Three members of a large church in Tashkent, capital of Uzbekistan, were yesterday sentenced to 15 days in prison.
Artur Avanesyan (assistant pastor of the church) and two other men from the church, Bahodyr Adambaev and Vyacheslav Dechkov, began their sentences immediately at the end of the hasty trial on Tuesday evening (the court sat until 10.30pm when the sentences were announced). Five other church members were given large fines. The arrests took place last Sunday (16 May) during a massive police raid on the church in central Tashkent.
The church raid was carried out without a warrant during Sunday worship on by the Mirzo-Ulugbek District Police, National Security Service(NSS) secret police, Tax Inspectorate, Fire Brigade, andSanitary-Epidemiological Service. After a five-hour search the policeofficially sealed the church, preventing the congregation from having
further access, and the Fire Brigade cut off the electricity. The church was raided despite the fact that it is registered with the government and is listed as a religious organisation in the Uzbek Golden Pages business directory.
Raids, threats, fines and literature confiscations continue throughout Uzbekistan. The authorities use films to encourage intolerance of religious minorities, including Jehovah’s Witnesses, Seventh-day Adventists, Presbyterians and Methodists.
Increasing numbers of Christians are receiving summonses to the Prosecutor’s Office to sign statements not to meet with other Christians or hold Christian literature. Those found guilty of ‚Äòattracting believers of one confession to another and other missionary activity’ receive large fines. Homes are raided and religious literature seized and burned. Religious activity amongst students puts them at risk of expulsion from their courses.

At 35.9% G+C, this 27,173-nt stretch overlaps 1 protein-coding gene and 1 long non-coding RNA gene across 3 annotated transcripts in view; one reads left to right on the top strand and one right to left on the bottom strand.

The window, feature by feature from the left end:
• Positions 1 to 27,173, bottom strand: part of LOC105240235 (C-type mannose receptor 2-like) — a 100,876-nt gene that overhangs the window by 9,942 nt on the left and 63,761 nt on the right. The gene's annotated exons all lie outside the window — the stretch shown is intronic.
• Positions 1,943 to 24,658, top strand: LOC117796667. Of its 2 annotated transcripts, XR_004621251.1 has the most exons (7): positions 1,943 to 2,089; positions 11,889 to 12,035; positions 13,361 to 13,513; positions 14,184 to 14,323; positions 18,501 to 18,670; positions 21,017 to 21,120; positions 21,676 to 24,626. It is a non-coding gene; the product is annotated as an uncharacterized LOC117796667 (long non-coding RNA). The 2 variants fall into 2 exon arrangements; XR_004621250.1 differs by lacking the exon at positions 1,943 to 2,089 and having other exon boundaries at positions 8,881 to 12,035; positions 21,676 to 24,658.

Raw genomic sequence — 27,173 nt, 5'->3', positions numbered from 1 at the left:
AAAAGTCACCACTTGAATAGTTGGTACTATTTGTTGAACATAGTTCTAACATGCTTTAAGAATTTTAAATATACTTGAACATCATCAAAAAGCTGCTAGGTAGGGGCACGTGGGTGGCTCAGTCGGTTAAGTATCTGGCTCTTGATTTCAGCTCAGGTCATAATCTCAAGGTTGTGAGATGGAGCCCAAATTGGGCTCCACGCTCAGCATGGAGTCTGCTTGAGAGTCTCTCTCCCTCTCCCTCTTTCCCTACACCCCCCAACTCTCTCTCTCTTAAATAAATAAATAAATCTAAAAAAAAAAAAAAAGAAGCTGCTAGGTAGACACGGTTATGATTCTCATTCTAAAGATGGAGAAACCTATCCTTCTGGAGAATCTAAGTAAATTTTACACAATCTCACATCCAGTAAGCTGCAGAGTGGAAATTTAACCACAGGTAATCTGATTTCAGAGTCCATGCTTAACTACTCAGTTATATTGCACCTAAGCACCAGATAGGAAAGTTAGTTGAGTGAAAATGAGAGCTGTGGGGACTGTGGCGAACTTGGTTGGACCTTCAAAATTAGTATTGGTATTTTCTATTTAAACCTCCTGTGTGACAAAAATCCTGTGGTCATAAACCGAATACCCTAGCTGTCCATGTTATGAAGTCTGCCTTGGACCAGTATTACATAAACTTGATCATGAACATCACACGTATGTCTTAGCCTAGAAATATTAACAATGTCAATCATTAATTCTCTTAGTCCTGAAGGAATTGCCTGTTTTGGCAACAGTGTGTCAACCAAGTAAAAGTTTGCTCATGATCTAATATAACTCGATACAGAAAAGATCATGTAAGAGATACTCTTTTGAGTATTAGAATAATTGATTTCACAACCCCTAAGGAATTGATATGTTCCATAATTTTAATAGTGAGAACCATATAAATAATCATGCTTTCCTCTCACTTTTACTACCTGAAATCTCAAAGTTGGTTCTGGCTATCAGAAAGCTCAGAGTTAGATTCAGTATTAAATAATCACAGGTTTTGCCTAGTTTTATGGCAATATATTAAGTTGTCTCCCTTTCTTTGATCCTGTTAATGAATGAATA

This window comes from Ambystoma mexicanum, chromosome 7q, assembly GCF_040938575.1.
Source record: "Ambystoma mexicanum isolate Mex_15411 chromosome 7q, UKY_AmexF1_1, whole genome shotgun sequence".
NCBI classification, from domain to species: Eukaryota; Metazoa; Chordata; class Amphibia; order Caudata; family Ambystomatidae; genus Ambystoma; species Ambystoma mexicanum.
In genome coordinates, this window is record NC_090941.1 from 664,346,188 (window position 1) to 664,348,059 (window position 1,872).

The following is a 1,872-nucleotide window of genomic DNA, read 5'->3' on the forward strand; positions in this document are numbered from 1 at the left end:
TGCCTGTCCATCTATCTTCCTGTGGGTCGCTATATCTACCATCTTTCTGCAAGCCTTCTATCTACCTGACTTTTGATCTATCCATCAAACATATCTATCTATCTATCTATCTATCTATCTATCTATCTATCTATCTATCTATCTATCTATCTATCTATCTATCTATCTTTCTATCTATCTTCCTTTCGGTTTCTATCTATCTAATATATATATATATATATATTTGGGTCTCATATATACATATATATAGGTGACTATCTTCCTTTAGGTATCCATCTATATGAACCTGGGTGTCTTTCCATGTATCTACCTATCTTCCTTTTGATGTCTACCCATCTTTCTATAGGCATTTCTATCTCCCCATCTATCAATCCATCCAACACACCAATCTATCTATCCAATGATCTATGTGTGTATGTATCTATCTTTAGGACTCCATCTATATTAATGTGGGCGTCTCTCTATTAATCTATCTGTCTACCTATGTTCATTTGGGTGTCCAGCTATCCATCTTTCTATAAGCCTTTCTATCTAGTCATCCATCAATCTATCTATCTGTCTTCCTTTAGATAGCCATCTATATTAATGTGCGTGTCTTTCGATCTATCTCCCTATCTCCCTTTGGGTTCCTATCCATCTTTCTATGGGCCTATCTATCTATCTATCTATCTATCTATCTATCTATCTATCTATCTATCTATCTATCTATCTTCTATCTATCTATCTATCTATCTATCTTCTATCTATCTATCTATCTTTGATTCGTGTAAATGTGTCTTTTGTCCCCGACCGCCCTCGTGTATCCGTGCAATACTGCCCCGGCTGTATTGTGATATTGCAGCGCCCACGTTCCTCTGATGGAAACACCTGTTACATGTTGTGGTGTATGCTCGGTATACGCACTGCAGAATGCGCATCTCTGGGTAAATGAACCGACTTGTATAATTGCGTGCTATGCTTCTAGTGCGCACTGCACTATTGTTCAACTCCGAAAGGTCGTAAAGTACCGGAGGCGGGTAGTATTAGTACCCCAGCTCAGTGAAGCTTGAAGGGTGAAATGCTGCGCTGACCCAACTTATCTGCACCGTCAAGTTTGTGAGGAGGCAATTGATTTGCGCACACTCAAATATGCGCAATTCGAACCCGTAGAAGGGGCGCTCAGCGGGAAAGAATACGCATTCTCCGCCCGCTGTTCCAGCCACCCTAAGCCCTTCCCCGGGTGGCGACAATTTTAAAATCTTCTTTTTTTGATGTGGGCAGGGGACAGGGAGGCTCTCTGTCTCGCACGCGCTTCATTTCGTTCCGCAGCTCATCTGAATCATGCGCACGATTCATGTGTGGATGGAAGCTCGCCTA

The Uzbek government has designated 2010 ‚ÄòThe Year for the Harmonious Development of the Generation’, and has ordered a series of measures against, amongst other things, ‚Äòalien for us religious and extremist influences.’ The decree approving this programme was signed by President Islam Karimov on 27 January 2010.
State-imposed restrictions on all faiths are particularly tight in the north-western state of Karakalpakstan, where the only permitted religions are Russian Orthodox and state-controlled Islam. All others are restricted. Their practice is considered a criminal offence, and their followers face criminal trials. Christians are facing increasing harassment in the form of raids, threats, fines, literature confiscations and court-ordered destruction of religious literature.
On 8 April 2010, police officers in Karakalpakstan’s capital, Nukus, summoned for interrogation Aimurat Khayburahmanov, a Christian who has previously been prosecuted for his faith. (He was held for three months in 2008 for teaching religion without official permission, and alleged religious extremism.) Officers demanded that he sign a statement that he would not associate with other Christians or have any Christian books in his home. Khayburahmanov refused to sign, and asked why this was being demanded. The police told him that all Christians are recorded on file and he especially, given his previous prosecution. Khayburahmanov refused to answer any more questions, despite police threats that they would have him imprisoned again if he refused to give weekly statements pledging not to meet with other Christians. He was freed after three hours, but was told he would have to return to the police station.
In another recent case, on 1st March 2010 Nukus Criminal Court heard a case (‚Äòillegal religious teaching’) against Svetlana Amanjanova. She was not fined, merely warned, but the judge ruled that four confiscated religious books and CDs be destroyed. However, the prosecutor complained about the judgment to the Karakalpakstan Supreme Court and, at a new trial, Svetlana was fined five months’ minimum wage.(Forum 18 News Service)